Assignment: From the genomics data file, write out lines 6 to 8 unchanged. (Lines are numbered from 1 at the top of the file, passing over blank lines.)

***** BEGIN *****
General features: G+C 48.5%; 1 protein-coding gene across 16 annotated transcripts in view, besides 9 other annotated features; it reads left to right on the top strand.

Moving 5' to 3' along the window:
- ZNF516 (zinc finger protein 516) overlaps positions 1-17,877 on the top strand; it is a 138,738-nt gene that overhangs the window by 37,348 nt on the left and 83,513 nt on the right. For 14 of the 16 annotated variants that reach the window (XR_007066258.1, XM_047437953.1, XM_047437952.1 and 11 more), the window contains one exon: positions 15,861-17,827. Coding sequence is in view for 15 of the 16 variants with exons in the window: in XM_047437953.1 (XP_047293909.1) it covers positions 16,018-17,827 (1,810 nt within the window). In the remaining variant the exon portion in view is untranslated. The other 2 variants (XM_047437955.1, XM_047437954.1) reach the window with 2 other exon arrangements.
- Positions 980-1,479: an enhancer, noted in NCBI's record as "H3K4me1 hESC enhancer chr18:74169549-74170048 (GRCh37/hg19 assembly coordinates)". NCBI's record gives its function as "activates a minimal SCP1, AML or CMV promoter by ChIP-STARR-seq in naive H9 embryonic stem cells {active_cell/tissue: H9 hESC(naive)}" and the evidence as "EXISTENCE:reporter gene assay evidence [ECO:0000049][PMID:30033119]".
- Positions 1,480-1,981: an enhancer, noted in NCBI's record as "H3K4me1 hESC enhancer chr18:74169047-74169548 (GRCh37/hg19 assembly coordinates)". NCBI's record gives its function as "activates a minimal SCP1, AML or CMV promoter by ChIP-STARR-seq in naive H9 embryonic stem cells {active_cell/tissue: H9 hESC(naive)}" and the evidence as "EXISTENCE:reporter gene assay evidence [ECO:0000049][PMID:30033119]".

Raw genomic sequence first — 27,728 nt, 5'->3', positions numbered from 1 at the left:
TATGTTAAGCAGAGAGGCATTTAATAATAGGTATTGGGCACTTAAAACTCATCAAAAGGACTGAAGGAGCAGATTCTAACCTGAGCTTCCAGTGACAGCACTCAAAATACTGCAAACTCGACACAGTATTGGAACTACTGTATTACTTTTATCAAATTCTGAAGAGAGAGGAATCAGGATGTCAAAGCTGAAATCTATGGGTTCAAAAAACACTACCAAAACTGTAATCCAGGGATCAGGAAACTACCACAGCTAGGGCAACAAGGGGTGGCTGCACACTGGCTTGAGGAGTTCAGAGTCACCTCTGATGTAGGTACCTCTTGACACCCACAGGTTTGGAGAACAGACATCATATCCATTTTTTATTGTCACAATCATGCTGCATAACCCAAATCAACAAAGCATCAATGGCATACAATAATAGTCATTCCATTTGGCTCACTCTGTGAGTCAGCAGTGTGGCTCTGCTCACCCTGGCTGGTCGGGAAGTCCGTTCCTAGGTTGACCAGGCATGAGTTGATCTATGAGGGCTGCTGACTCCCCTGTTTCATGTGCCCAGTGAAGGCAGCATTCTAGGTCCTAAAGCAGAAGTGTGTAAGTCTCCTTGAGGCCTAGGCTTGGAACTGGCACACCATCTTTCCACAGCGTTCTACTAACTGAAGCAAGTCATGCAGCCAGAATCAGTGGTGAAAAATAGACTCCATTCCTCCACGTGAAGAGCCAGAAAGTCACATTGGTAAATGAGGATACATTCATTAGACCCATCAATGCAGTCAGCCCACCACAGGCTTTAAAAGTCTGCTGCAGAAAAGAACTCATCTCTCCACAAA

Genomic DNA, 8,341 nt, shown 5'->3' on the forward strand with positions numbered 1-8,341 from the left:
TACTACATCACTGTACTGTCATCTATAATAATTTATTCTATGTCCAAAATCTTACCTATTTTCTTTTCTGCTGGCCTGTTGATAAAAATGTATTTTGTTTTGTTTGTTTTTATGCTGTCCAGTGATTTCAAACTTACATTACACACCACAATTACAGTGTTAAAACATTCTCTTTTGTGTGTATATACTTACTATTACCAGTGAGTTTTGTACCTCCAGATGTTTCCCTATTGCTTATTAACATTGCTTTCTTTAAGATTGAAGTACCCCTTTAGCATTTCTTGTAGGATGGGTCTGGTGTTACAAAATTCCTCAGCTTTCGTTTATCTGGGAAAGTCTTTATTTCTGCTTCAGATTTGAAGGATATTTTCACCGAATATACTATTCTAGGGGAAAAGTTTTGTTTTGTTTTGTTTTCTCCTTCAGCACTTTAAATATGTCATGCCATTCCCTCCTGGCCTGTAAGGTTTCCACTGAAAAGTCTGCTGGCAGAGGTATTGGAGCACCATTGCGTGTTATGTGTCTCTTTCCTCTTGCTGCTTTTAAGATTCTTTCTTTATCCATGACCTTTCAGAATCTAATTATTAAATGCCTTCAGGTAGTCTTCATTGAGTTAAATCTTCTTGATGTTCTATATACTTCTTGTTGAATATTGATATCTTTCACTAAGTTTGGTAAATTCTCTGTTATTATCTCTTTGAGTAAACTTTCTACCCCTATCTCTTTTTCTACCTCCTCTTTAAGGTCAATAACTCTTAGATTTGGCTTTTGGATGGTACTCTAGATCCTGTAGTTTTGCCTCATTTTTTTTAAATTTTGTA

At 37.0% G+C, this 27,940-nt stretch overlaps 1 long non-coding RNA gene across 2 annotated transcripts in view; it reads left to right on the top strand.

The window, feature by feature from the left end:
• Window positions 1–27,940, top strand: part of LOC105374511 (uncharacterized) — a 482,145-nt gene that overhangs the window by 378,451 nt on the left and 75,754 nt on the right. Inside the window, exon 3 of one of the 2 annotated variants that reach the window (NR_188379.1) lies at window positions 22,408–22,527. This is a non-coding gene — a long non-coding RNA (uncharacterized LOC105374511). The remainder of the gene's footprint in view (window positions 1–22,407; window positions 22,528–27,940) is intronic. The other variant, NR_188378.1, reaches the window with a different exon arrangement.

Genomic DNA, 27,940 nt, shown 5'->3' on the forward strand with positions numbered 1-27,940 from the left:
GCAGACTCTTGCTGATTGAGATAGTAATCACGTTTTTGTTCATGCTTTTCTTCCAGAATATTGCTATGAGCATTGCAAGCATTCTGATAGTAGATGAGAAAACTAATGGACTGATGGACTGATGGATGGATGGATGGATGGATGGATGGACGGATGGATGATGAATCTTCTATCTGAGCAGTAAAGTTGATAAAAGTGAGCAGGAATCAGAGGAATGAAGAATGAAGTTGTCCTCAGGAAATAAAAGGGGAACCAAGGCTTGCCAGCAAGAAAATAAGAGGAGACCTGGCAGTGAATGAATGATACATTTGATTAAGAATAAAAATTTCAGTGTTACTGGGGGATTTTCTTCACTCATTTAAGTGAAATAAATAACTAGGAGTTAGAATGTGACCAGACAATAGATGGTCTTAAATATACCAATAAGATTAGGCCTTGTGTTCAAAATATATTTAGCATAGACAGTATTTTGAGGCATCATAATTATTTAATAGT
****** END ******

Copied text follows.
Raw genomic sequence first — 27,728 nt, 5'->3', positions numbered from 1 at the left:
TATGTTAAGCAGAGAGGCATTTAATAATAGGTATTGGGCACTTAAAACTCATCAAAAGGACTGAAGGAGCAGATTCTAACCTGAGCTTCCAGTGACAGCACTCAAAATACTGCAAACTCGACACAGTATTGGAACTACTGTATTACTTTTATCAAATTCTGAAGAGAGAGGAATCAGGATGTCAAAGCTGAAATCTATGGGTTCAAAAAACACTACCAAAACTGTAATCCAGGGATCAGGAAACTACCACAGCTAGGGCAACAAGGGGTGGCTGCACACTGGCTTGAGGAGTTCAGAGTCACCTCTGATGTAGGTACCTCTTGACACCCACAGGTTTGGAGAACAGACATCATATCCATTTTTTATTGTCACAATCATGCTGCATAACCCAAATCAACAAAGCATCAATGGCATACAATAATAGTCATTCCATTTGGCTCACTCTGTGAGTCAGCAGTGTGGCTCTGCTCACCCTGGCTGGTCGGGAAGTCCGTTCCTAGGTTGACCAGGCATGAGTTGATCTATGAGGGCTGCTGACTCCCCTGTTTCATGTGCCCAGTGAAGGCAGCATTCTAGGTCCTAAAGCAGAAGTGTGTAAGTCTCCTTGAGGCCTAGGCTTGGAACTGGCACACCATCTTTCCACAGCGTTCTACTAACTGAAGCAAGTCATGCAGCCAGAATCAGTGGTGAAAAATAGACTCCATTCCTCCACGTGAAGAGCCAGAAAGTCACATTGGTAAATGAGGATACATTCATTAGACCCATCAATGCAGTCAGCCCACCACAGGCTTTAAAAGTCTGCTGCAGAAAAGAACTCATCTCTCCACAAA

Genomic DNA, 8,341 nt, shown 5'->3' on the forward strand with positions numbered 1-8,341 from the left: